Movie Review: ‘Dream Horse’

Director: Euros Lyn

Starring: Toni Collette, Damian Lewis, Owen Teale, Joanna Page, Karl Johnson, Steffan Rhodri

Plot: A small town community in Wales pools their resources to breed a racehorse who goes on to compete in high ranking competitions.

Review: This is the kind of movie I struggle to write about. It’s a feel-good true story about good folk battling the odds and it is as such difficult to critique. It would feel mean. So instead I looked up the director to find out what his story is.

It turns out Euros Lyn has directed some of the best episodes of television of the past 15 years, particularly British television and I’m going to take a moment to highlight a view things. You might remember an episode of Doctor Who where the Doctor uses a time-locked fireplace to dip in and out of the life of Madam de Pompadour, dealing with clockwork automatons. He did that one. And the one where that Doctor regenerated. Then there’s the episode of Sherlock with the teapots and Chinese circus. Did that one as well. He also did ‘Fifteen Million Merits’, the Black Mirror episode with Daniel Kaluuya. Lyn has a real habit of getting onto shows at their peak and helming their best episodes. Then he also worked on Broadchurch and Daredevil. This guy’s resume is bloody gangbusters.

It’s little wonder than Dream Horse successfully taps into the emotional core of the story rather than relying entire on quirky characters and small-town charm. Not that it doesn’t have that in spades, but it’s the emotional journey of our leads that makes it such an engaging movie.

Toni Collette is on top form – as usual – as Jan. Having been successful in breeding racing pigeons and other animals, she’s become uncertain of her direction in life. Her marriage is lacking passion and her husband has become complacent, she’s working minimum wage jobs and she’s caring for her unappreciative parents. It’s when she overhears Howard (Lewis) waxing lyrical about breeding a racing horse that she decides to form a local syndicate and put her experience to work. Along with Howard, Jan puts together a group of eccentric locals and they wind up with Dream Alliance, an unlikely champion in the making.

What makes the movie work is how well they capture the impact this addition has on their lives. Jan and her husband Daisy (Teale) both form a strong bond with Dream and it gives them a fresh perspective on their lives, and there’s some very sweet scenes between both them and the animal. There’s some very exciting race sequences that highlight the dangers and risks involved, and it’s nice to see the film not gloss over the brutality of the sport. We should probably note that our family has rescued and helped rehabilitate abused racing horses, and we have some strong feelings about the industry. If this was a glorification of the ‘sport’ that leaves so much pain and death on the wayside, we wouldn’t have enjoyed it. Focusing on the nastier aspects of the industry isn’t the point of the movie, but we’re glad it wasn’t glossed over.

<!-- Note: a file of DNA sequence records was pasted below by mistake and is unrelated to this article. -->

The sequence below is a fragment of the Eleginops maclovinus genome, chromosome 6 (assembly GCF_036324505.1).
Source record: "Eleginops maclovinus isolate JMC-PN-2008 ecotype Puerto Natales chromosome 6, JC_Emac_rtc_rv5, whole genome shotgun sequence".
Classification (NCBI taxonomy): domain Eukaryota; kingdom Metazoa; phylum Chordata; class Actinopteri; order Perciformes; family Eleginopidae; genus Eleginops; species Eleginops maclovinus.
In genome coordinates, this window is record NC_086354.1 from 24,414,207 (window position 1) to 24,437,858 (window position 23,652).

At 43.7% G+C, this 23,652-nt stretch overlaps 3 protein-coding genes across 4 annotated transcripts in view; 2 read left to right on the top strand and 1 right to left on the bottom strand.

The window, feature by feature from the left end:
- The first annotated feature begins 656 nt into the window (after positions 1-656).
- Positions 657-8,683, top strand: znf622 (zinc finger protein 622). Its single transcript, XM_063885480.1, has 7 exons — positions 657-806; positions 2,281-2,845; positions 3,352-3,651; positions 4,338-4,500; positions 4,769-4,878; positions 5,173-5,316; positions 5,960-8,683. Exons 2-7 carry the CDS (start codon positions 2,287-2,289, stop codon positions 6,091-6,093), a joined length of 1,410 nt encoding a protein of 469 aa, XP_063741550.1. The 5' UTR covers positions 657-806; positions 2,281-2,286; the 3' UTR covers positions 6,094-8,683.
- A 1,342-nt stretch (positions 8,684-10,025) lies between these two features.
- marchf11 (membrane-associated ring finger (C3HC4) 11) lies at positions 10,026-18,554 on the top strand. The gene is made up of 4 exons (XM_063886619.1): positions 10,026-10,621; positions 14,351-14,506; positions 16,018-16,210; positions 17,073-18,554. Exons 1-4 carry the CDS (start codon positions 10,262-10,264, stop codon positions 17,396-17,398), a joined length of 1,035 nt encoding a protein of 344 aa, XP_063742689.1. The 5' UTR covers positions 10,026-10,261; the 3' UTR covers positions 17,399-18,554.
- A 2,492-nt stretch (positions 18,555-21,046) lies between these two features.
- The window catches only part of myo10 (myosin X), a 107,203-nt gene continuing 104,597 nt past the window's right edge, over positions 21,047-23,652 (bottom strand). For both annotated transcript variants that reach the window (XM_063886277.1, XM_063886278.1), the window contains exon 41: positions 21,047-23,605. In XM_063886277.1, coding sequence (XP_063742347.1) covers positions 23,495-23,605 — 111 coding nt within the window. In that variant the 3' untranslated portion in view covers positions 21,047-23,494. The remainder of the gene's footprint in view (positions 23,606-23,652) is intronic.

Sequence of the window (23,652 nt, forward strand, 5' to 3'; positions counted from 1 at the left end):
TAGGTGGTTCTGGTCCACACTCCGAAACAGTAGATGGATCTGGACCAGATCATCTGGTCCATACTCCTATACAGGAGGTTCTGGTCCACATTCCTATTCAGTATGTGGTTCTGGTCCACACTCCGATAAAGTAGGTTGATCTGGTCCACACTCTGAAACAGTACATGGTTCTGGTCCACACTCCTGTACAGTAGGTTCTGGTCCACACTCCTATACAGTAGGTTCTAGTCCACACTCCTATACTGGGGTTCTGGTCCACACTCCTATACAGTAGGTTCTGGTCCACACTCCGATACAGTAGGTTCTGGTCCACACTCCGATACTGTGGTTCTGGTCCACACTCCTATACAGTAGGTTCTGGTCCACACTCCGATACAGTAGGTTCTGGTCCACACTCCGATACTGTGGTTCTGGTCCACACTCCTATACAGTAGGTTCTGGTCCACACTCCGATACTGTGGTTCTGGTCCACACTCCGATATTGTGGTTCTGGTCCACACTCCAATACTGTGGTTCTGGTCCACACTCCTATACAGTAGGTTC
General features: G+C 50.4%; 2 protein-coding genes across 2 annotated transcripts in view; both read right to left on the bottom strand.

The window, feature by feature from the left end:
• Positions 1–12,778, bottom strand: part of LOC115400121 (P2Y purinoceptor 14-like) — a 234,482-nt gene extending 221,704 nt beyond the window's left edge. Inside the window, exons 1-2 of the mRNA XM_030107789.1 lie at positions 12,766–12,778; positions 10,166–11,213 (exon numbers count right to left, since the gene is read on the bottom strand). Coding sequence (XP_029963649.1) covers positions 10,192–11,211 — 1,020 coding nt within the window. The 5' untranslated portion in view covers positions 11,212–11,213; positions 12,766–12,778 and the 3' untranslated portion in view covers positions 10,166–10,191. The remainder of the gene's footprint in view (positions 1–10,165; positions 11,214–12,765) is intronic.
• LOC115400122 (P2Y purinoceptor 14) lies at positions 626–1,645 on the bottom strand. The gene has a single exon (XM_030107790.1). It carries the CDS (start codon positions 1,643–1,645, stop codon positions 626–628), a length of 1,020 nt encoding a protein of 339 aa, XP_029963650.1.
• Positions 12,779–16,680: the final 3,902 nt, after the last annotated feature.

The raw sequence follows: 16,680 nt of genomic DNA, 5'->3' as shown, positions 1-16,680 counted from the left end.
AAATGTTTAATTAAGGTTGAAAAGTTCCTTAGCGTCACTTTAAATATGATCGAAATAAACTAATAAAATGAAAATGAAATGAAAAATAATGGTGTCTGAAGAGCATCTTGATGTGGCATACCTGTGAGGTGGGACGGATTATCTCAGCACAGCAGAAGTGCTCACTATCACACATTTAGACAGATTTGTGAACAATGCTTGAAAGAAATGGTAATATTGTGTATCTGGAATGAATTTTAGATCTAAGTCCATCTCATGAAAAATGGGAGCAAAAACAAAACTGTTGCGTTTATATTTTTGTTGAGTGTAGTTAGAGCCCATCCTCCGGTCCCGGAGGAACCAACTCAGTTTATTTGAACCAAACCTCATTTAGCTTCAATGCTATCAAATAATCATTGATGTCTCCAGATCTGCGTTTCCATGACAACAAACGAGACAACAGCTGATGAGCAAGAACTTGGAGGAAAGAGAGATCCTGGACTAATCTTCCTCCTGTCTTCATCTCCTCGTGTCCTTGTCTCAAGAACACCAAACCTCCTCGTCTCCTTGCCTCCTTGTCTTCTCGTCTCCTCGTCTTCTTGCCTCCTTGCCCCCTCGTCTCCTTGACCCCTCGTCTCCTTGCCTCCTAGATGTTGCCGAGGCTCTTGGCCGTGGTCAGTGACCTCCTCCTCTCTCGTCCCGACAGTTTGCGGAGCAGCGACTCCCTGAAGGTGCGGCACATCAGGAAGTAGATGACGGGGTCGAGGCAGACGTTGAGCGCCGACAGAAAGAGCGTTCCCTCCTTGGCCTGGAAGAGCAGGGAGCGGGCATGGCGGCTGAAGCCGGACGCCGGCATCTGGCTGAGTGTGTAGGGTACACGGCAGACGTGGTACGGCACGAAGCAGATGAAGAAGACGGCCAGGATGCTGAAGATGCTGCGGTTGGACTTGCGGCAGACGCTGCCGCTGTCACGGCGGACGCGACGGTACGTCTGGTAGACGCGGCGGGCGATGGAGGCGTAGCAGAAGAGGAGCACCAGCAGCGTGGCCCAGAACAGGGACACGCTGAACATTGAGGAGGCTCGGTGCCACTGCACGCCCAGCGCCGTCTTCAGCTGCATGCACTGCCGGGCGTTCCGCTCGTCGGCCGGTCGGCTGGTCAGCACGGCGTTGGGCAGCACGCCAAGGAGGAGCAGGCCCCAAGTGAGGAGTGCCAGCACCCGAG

If there’s something we would have liked, it’s getting to know some of the syndicate a bit better. There’s a young looking guy who we never get to know, and it’ll be nice to hear a bit of his story. Touching on where they all are in their lives, and how things have changed, is corny and cliched, but we would have enjoyed it. There’s a running visual of random horses wandering the streets, and flocks of geese wandering around the house, but they seem to disappear over the course of this movie.

These are small gripes, and they don’t take away from an enjoyable story about some real people who put themselves out there, took a chance and saw their care and compassion pay off.

Rating: SEVEN out of TEN